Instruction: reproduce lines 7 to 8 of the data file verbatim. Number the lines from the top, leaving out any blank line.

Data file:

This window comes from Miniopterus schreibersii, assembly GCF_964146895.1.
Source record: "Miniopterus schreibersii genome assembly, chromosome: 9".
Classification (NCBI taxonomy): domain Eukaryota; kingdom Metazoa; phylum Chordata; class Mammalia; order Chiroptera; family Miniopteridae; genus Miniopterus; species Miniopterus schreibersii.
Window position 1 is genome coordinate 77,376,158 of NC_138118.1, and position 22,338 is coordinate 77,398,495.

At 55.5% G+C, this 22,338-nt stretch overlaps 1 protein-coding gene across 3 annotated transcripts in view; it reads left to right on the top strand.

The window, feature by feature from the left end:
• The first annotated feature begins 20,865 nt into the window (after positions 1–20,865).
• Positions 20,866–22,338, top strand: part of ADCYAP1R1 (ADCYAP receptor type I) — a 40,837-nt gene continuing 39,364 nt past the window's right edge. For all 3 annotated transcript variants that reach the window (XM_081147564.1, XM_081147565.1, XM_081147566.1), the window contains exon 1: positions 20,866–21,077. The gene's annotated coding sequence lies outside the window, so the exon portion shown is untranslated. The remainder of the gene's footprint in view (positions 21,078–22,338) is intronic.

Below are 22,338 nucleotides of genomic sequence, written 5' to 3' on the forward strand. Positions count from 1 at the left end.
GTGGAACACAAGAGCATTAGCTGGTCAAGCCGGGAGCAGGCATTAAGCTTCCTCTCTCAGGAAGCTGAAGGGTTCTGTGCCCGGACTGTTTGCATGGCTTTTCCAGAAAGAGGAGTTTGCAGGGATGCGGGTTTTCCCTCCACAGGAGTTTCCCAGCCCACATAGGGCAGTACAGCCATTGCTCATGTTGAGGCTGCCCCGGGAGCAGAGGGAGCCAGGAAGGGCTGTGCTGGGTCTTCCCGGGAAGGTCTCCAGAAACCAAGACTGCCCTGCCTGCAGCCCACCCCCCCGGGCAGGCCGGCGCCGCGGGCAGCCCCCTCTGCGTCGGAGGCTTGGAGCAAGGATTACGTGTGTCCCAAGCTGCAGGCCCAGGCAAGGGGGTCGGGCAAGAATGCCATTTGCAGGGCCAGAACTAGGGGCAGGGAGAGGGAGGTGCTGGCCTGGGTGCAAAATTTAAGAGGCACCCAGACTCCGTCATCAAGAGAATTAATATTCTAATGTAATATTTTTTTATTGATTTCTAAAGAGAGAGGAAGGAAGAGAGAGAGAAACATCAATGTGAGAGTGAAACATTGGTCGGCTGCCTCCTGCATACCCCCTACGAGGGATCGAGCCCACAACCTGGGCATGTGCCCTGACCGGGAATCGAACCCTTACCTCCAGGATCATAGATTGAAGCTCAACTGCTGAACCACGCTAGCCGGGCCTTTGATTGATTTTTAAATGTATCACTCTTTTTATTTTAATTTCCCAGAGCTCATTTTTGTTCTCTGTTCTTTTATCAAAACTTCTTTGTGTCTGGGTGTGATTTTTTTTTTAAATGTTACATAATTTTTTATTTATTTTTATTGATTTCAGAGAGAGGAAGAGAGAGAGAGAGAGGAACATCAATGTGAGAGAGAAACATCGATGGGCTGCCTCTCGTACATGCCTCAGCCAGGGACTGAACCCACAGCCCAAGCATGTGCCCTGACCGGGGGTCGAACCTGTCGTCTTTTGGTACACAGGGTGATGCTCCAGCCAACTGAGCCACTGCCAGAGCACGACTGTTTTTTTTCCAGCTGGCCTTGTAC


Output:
• The first annotated feature begins 20,865 nt into the window (after positions 1–20,865).
• Positions 20,866–22,338, top strand: part of ADCYAP1R1 (ADCYAP receptor type I) — a 40,837-nt gene continuing 39,364 nt past the window's right edge. For all 3 annotated transcript variants that reach the window (XM_081147564.1, XM_081147565.1, XM_081147566.1), the window contains exon 1: positions 20,866–21,077. The gene's annotated coding sequence lies outside the window, so the exon portion shown is untranslated. The remainder of the gene's footprint in view (positions 21,078–22,338) is intronic.